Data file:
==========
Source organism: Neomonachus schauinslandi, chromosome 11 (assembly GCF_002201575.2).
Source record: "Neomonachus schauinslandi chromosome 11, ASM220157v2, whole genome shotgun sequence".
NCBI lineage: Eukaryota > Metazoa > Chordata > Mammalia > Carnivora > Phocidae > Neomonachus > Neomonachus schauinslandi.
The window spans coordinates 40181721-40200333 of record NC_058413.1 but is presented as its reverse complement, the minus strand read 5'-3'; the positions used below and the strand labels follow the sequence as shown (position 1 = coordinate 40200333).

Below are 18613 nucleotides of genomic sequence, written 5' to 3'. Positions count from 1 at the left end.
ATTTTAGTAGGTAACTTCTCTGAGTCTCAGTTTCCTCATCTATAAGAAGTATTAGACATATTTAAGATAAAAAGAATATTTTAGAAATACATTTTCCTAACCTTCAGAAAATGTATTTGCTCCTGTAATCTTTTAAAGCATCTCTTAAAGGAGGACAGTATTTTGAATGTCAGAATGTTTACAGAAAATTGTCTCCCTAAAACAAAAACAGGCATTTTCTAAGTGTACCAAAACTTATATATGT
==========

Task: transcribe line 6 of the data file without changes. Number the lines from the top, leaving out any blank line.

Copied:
ATTTTAGTAGGTAACTTCTCTGAGTCTCAGTTTCCTCATCTATAAGAAGTATTAGACATATTTAAGATAAAAAGAATATTTTAGAAATACATTTTCCTAACCTTCAGAAAATGTATTTGCTCCTGTAATCTTTTAAAGCATCTCTTAAAGGAGGACAGTATTTTGAATGTCAGAATGTTTACAGAAAATTGTCTCCCTAAAACAAAAACAGGCATTTTCTAAGTGTACCAAAACTTATATATGT